Brain breaks are a powerful and effective way to address self-regulation needs, help with attention, and impact learning in the classroom. Brain breaks are movement breaks! They are movement opportunities that enable all of us to re-group and re-focus. Learning can be exhaustive to our kids. They are struggling through the day’s activities while sometimes striving to pay attention through sensory processing issues or executive functioning needs.
Brain break activities, or movement breaks can be used as part of a sensory diet or in a whole-classroom activity between classroom tasks. Here are all of the brain break resources here on The OT Toolbox. Whether you need a quick brain break, ideas to add movement to the classroom, or a scheduled sensory diet of regulating tools on hand, you’ll find many brain breaks here!
Movement Breaks or Brain Breaks?
Maybe we should consider the term movement breaks.
There have been studies done on the effectiveness of movement breaks. Specifically, one study showed that increasing movement in students increases engagement in learning. It’s thought that then information retention improves as well Marzano (2012).
What happens during a brain break?
Traditionally, movement breaks are a short (3-4 minute) movement opportunity or a break from seated learning, that is incorporated into the classroom. Students may stop work on the task at hand, or perform the movement activities as part of a transition activity.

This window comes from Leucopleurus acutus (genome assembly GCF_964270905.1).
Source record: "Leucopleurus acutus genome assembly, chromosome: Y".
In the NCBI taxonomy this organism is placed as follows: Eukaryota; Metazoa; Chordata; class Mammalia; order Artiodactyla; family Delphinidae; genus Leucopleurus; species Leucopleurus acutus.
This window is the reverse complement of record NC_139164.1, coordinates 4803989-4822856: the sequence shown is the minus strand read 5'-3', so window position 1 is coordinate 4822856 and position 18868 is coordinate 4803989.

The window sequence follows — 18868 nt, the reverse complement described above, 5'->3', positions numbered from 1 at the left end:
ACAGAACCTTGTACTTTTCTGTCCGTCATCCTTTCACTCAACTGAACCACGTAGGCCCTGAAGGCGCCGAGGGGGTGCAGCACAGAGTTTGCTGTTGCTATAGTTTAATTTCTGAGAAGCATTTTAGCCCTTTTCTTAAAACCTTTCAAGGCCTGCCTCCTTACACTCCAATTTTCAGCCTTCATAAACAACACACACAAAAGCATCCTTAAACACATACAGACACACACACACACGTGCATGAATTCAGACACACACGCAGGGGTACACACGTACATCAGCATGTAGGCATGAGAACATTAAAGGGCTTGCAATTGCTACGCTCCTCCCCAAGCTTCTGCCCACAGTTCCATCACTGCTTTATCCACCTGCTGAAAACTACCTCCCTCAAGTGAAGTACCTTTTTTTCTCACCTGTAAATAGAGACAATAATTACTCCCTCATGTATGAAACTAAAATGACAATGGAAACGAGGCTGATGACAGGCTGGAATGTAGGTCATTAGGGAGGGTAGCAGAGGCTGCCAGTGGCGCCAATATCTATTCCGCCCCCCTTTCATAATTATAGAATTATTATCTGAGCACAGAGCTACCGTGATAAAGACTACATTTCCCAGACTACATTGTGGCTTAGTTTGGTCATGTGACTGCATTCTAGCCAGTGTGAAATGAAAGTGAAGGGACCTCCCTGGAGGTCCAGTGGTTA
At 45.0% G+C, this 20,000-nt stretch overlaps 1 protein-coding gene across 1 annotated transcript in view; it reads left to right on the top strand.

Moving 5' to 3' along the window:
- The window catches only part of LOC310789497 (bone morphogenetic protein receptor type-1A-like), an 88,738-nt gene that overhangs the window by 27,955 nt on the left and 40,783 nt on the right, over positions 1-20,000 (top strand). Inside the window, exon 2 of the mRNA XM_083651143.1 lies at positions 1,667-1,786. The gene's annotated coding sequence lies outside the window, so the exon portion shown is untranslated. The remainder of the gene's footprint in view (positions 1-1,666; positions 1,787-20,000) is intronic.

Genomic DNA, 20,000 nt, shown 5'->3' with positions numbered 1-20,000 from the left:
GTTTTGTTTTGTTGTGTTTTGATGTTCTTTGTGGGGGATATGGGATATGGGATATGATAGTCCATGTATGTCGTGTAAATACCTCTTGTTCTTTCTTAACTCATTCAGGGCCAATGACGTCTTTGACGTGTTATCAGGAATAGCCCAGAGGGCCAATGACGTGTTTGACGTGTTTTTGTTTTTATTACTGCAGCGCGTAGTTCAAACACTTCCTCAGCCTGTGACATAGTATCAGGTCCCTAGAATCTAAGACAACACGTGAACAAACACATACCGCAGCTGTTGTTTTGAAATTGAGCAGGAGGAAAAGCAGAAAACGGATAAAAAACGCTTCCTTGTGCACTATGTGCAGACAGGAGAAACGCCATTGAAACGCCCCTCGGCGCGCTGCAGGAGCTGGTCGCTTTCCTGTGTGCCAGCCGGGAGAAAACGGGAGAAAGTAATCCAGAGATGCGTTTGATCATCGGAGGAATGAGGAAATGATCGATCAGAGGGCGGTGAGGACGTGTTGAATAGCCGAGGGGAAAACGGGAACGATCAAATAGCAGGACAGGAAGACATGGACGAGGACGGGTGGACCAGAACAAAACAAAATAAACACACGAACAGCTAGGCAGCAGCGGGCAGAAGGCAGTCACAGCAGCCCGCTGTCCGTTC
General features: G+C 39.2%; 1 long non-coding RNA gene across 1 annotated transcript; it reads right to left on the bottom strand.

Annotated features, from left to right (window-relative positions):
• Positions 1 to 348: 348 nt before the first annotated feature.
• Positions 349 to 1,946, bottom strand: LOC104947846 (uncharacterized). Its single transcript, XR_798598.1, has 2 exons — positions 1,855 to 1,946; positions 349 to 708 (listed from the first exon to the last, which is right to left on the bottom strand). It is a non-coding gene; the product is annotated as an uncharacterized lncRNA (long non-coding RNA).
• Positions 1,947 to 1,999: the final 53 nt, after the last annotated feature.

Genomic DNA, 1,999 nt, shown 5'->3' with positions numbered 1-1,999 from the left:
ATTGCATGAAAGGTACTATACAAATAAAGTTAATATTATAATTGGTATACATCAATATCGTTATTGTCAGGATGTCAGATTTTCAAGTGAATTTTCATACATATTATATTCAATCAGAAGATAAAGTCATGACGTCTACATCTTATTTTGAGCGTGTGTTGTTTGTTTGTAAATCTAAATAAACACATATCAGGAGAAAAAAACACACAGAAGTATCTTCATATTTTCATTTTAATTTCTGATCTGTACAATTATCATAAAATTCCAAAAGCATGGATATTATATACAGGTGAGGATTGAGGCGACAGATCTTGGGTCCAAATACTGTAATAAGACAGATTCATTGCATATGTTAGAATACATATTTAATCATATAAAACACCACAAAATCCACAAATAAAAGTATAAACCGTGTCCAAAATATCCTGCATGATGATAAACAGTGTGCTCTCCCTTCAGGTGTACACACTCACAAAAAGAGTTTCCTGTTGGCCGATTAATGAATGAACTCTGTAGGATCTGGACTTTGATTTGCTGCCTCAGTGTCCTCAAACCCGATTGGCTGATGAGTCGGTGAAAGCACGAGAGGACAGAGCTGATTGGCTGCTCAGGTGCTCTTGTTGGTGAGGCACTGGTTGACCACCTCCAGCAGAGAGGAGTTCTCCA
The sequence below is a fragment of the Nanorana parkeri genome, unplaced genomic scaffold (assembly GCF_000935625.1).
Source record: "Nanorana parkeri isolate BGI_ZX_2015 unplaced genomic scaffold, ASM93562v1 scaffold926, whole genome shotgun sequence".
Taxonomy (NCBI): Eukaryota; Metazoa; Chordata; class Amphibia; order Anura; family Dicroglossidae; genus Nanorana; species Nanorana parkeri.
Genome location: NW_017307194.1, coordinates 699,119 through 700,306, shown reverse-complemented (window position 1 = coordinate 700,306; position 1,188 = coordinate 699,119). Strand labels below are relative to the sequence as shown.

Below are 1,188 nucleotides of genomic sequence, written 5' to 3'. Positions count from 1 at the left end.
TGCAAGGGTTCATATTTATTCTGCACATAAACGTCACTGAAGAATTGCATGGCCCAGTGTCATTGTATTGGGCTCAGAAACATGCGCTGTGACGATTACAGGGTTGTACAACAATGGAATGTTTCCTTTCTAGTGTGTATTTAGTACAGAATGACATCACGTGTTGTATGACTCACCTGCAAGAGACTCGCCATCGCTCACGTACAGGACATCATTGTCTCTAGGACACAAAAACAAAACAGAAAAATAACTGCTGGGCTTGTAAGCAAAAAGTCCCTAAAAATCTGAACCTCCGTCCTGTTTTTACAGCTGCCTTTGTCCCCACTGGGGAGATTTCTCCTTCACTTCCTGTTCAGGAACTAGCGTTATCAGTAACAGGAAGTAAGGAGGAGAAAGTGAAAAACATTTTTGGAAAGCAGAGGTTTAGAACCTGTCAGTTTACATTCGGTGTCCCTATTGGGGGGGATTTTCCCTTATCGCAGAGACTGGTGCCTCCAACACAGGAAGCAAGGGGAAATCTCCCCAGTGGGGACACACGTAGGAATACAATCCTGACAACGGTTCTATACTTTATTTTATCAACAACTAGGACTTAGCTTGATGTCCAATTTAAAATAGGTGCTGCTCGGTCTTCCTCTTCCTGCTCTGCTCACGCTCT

As a result of the movement break, students are able to “shift gears” and relax, breathe, and refocus after expending attention or concentration on a task or problem.
A short brain/movement break, especially those which get the whole body moving in a rapid, cardiovascular activity increases breathing rate and the oxygen in a child’s bloodstream. This may increase concentration and capability to focus on a learning task.
Brain and body breaks that are effective are typically those which stimulate the entire body.
Movement breaks occupational therapy professionals use integrate the body’s sensory systems with intentional movements, or motor plans. Brain-movement activities utilize the important basis of the sensory system: